National Wildlife Refuge
|About 1,200 miles northwest of
Phone Number: 808-674-8237
|Visit the Refuge's Web Site:
Continued . . . The atoll's first permanent residents were employees of the Comercial Pacific Cable Company. They imported 9,000 tons of soil to Sand Island to create vegetable gardens, planted ironwood trees as windbreaks, and brought in other ornamentals to make Midway seem more like home.
Pan American Airlines further developed Midway for their Flying Clipper seaplane operation, bringing in another 100 tons of topsoil to Midway from Guam and building streets, piers, a Y-shaped hotel with 45 rooms, and a swimming pool for their overnight visitors.
But the major developer at Midway was the U.S. Navy, which began its efforts by dredging a channel through the southern reef between Eastern and Sand Islands in 1938. Preparing for the possibility of war, constructoin of a Naval Air Station on Eastern Island and submarine and seaplane bases on Sand Island brought major changes to the islands' profile.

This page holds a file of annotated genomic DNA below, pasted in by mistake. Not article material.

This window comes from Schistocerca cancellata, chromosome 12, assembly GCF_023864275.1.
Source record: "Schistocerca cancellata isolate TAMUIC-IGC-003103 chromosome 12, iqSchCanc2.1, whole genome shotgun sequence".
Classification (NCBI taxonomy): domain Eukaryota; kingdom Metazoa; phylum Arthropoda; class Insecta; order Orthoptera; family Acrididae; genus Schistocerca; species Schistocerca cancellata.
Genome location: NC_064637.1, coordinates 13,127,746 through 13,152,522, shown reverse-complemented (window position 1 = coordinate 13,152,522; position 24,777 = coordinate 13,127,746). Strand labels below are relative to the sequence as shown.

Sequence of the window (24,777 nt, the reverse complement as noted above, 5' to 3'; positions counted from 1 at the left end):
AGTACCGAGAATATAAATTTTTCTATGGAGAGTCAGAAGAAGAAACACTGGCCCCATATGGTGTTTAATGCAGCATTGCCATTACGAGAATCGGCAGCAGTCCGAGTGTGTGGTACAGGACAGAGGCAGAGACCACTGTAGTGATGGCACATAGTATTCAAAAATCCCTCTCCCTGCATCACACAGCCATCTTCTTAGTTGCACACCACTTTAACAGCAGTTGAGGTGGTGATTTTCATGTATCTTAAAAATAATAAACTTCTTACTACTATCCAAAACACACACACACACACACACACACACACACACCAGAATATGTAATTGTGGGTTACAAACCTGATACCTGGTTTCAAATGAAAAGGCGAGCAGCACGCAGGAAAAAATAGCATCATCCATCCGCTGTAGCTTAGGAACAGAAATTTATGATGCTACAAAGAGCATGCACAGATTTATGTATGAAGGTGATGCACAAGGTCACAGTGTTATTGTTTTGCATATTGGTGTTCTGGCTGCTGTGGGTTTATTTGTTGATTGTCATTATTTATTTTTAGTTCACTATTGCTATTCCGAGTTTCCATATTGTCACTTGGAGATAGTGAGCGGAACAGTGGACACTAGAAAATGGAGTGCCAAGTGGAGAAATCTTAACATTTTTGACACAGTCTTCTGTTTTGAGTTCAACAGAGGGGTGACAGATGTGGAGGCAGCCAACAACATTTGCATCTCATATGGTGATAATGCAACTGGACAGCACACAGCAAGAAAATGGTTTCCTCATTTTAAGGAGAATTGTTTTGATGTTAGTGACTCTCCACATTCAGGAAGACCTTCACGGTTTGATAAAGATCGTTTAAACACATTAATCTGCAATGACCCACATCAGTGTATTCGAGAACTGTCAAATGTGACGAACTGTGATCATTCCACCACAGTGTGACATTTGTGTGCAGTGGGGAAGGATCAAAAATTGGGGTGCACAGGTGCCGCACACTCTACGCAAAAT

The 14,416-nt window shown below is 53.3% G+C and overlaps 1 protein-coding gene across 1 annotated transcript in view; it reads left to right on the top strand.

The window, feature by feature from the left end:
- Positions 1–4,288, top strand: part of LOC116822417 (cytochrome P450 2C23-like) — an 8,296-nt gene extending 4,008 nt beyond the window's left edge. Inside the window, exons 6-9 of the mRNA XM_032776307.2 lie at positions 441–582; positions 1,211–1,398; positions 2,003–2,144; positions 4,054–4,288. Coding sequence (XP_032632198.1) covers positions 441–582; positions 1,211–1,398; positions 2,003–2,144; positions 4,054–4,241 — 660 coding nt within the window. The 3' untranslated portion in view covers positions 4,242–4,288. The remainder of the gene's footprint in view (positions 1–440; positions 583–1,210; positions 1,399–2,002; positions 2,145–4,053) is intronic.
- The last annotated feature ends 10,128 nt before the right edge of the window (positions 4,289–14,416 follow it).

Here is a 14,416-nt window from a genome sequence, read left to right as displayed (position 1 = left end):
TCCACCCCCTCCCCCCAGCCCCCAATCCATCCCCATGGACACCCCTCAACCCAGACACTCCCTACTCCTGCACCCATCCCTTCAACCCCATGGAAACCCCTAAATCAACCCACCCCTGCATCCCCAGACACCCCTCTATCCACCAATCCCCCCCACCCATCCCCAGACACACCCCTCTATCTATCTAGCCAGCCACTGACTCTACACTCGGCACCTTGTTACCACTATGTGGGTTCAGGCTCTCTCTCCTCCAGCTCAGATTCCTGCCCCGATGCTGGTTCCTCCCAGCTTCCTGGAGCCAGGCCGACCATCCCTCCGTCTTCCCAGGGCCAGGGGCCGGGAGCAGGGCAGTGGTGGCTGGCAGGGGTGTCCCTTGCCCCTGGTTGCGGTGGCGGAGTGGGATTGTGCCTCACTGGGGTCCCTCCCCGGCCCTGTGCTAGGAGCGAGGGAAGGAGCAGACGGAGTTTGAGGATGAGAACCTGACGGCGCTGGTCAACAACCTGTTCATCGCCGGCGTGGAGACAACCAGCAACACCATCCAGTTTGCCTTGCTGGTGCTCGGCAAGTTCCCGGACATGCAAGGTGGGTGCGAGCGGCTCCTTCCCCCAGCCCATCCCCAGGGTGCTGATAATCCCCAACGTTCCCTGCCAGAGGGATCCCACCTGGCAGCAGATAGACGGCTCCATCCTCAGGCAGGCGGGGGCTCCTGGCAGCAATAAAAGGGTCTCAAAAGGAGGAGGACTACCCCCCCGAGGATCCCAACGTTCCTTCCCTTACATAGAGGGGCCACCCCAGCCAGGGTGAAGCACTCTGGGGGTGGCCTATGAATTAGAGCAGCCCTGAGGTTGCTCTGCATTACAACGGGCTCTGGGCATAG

Because of its pivotal role in naval history during World War II at the Battle of Midway, the atoll is also recognized as the National Memorial to the Battle of Midway. In May 1987, several ammunition magazines, a pillbox, and two gun emplacements on the west side of Sand Island were designated a National Historic Landmark under the "World War II in the Pacific" theme study. A total of 63 sites on Midway have been found eligible for the National Register of Historic Places. These sites are being reused, secured, or otherwise protected. They include the Cable Station buildings, Marine barracks, seaplane hangar and ramps, torpedo shops, radar buildings, gun emplacement, pillboxes, and Eastern Island runways.
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